The initial proposals from the Davis Tax Committee on estate duty and trusts released in mid-July have caused a bit of a stir among taxpayers and practitioners alike. The committee was tasked with assessing South Africa’s tax policy framework and its role in supporting the objectives of inclusive growth, employment, development and fiscal sustainability.
The main suggestions that touch on the overall estate duty discussion relate mainly to the use of trusts. The committee notes the current system’s “many deficiencies” can be addressed through some simple amendments.
“These amendments may be simple, but they are potentially significant,” says Eugene du Plessis, Partner and head of tax at Grant Thornton Johannesburg. “Despite the concerns from various quarters about the content of the Estate Duty Report there is no reason to panic just yet. It’s unclear at this stage to what extent all of the proposals from the Committee will be adopted, and passed by Parliament.
“That being said, the intent of these proposals will have far-reaching effects.”
The magnitude of the potential impact is evident in the Committee stating that it aims to improve collections from estate duty by between R10 billion and R15 billion from the current R1.49 billion.
Achieving such a huge jump indicates that few people will be left unscarred by these changes.
Du Plessis says one way this gap could be breached is in the proposals that seek to eliminate mechanisms currently used to pass taxable income onto an individual or entity that enjoys a lower tax rate than trusts are subject to.
“The flat rate tax on trusts, except for special trusts, is 41% whereas individuals enjoy a sliding scale from between 18% and 41%. So it’s possible to minimise tax obligations by allowing income and capital gains to flow to trust beneficiaries who are then subject to a lower tax rate.”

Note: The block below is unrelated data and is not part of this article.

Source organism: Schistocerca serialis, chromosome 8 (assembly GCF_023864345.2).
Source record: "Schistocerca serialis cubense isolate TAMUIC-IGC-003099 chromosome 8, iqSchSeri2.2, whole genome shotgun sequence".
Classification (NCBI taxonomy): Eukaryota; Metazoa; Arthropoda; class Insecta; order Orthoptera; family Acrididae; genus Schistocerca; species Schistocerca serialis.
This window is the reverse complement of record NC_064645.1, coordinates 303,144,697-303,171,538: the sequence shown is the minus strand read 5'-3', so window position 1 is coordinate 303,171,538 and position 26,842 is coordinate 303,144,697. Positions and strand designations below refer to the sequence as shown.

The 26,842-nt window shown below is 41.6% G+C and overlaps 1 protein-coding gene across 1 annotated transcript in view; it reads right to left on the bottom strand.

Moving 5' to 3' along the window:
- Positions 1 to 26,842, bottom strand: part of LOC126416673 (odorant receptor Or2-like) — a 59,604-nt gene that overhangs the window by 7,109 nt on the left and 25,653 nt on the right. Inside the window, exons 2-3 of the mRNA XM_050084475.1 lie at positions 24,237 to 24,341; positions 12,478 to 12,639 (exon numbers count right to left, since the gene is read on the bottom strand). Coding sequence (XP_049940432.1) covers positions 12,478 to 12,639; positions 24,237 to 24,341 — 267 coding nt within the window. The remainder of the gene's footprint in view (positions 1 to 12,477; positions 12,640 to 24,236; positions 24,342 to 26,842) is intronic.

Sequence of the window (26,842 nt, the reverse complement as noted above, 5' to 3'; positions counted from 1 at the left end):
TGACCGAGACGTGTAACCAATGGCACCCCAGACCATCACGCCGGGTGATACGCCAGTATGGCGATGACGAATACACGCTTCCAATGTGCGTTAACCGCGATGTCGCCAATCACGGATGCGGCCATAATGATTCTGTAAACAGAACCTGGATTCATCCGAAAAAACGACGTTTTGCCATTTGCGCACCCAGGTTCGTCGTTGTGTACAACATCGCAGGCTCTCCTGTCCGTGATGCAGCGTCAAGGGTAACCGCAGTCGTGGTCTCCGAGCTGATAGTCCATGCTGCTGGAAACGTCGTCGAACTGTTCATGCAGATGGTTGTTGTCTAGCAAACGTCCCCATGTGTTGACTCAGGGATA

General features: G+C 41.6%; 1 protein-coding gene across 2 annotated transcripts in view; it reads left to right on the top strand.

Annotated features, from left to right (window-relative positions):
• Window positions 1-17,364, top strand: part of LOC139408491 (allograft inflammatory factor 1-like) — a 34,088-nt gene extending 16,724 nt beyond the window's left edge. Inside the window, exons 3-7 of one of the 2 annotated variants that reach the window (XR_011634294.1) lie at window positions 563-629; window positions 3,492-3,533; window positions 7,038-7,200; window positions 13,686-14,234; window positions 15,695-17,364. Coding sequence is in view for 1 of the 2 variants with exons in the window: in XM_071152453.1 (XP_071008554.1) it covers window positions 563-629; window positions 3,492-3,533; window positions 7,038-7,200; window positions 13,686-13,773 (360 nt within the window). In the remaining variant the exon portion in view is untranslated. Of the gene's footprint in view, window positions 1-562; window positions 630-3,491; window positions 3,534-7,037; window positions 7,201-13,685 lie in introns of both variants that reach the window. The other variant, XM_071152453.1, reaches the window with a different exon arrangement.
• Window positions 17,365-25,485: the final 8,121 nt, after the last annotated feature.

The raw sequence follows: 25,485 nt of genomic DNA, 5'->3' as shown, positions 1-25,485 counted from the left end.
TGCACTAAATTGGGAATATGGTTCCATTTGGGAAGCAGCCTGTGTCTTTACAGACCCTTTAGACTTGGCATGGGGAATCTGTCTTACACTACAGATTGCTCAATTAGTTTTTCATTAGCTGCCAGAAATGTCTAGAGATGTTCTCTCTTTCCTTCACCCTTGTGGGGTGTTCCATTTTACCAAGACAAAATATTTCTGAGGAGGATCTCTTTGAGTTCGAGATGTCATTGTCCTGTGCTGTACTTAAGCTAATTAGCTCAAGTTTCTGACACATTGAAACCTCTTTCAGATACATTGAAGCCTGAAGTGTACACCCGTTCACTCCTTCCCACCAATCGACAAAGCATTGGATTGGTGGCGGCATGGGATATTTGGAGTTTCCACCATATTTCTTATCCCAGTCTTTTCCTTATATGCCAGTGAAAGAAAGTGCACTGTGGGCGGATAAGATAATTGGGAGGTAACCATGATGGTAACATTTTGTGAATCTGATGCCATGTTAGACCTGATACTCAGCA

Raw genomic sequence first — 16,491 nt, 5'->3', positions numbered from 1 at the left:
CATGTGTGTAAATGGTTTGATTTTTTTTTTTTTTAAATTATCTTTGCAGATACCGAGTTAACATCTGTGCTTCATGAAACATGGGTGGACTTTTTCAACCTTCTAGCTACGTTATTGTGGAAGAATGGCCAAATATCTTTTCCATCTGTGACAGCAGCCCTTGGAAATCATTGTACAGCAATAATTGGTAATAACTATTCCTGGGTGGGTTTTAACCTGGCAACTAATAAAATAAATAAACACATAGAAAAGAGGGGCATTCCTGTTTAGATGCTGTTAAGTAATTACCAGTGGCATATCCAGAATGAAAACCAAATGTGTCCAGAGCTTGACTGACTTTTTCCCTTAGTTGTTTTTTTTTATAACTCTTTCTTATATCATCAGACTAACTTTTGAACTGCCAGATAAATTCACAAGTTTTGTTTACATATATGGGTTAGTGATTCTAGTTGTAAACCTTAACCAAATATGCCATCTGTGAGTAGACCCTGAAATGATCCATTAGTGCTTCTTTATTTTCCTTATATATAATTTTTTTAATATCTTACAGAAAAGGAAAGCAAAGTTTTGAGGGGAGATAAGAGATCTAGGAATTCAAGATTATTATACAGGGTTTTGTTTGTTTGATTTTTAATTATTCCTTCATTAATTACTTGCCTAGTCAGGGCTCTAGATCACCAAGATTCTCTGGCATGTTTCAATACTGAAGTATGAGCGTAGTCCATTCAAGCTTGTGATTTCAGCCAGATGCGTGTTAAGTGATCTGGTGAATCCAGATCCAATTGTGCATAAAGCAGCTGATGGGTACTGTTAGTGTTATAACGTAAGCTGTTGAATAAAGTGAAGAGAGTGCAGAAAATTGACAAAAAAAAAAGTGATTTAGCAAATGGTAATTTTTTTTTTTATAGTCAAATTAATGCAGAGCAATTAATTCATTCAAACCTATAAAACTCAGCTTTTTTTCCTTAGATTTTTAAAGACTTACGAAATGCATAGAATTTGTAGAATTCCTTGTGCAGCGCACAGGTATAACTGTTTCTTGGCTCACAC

He explains that by allowing income to be passed onto the individual through trusts, a lower rate of tax can be achieved because the individual might then fall within a lower tax bracket / rate.
The committee states its intention is not to halt the use of trusts but to ensure they are not used as tax avoidance vehicles.
Du Plessis says the broader implication of these proposed changes is where and how they may impact commercial trusts, especially those that have been commonly used to facilitate black empowerment deals.
“These types of trusts have generally been created not for their potential tax upside, but because they are effective instruments through which to make such transactions feasible,” he says. “Should the proposals be passed, financiers may have to review their expected payback period because income into the trusts from share deals would be adversely affected.”
The report’s proposals on estate duty per se are less onerous with no change in the 20% tax rate. Du Plessis says the proposed increase to the primary abatement rate – effectively the tax-free limit – to be increased from R3,5 million to R6 million is “quite a generous concession”.
The areas where the committee aims to directly increase revenue from estate duties is in its amendments to the inter-spouse bequests and regarding donations tax.
The report proposes that the former either be withdrawn or be subjected to a specific limit, while donations tax exemptions remain in place except for fixed property or companies.
“These changes may change how individuals plan their estates although it is still too early to draw firm conclusions. We may end up with a hybrid of the changes suggested and I would be surprised if they were implemented in their current format.
“The deadline for public comment on these recommendations is 30 September this year, which means the earliest they may be formalised is possibly in next year’s national budget in February 2016. So, while this will give individuals and advisors some time to make the necessary adjustments it is clear that quite significant changes are in the pipeline,” du Plessis concludes.